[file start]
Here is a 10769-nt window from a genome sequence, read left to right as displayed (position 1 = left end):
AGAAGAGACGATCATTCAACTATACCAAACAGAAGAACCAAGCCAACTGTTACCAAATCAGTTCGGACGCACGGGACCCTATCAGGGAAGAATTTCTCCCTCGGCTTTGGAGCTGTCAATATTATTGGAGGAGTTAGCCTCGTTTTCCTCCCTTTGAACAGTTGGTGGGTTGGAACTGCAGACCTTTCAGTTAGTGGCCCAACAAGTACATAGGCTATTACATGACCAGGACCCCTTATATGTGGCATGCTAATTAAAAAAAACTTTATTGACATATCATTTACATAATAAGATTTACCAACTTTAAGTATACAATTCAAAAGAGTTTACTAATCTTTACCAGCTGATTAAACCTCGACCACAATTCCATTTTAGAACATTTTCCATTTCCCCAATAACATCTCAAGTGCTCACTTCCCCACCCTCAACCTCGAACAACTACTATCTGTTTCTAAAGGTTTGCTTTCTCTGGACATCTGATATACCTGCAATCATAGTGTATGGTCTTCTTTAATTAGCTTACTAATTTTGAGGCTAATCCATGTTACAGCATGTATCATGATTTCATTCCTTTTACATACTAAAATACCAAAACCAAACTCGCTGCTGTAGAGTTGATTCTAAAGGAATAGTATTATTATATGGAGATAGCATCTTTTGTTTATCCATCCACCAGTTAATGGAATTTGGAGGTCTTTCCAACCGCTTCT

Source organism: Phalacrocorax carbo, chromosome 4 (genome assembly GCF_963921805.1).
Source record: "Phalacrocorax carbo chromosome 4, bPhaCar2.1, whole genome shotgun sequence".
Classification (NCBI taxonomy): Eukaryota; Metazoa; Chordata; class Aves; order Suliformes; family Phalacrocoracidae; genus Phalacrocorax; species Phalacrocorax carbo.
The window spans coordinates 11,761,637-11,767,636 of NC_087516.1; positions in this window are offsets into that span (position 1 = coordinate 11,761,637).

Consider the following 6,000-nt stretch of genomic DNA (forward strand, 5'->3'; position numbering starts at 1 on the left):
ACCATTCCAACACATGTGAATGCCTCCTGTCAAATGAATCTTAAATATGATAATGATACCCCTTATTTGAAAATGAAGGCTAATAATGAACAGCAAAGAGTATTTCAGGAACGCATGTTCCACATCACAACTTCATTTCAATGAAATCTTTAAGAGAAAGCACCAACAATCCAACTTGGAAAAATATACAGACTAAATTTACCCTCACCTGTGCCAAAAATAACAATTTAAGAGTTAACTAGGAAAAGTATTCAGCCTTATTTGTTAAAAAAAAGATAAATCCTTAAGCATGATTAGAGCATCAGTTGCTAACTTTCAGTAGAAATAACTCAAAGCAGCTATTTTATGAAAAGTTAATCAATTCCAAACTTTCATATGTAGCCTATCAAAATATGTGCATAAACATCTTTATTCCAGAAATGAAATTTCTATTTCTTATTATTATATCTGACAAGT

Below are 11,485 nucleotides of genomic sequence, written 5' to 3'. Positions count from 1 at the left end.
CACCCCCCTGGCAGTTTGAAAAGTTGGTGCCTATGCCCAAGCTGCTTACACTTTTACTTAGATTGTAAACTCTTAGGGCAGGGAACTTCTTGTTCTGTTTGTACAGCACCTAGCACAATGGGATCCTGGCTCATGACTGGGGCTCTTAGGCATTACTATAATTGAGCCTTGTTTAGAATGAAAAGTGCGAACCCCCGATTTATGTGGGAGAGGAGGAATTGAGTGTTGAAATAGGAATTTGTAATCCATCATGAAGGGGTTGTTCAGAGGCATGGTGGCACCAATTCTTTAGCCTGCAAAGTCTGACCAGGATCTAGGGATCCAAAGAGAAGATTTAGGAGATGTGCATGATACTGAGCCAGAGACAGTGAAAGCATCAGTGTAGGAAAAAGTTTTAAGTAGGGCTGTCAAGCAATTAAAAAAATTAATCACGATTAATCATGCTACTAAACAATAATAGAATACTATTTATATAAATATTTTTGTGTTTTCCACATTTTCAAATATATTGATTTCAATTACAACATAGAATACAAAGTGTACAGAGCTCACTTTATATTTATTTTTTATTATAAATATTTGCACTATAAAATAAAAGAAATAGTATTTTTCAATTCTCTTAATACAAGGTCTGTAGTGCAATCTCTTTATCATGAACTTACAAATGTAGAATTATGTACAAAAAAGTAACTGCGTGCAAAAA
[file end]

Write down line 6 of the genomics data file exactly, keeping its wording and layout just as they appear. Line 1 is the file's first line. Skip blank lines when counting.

The window spans coordinates 11,761,637-11,767,636 of NC_087516.1; positions in this window are offsets into that span (position 1 = coordinate 11,761,637).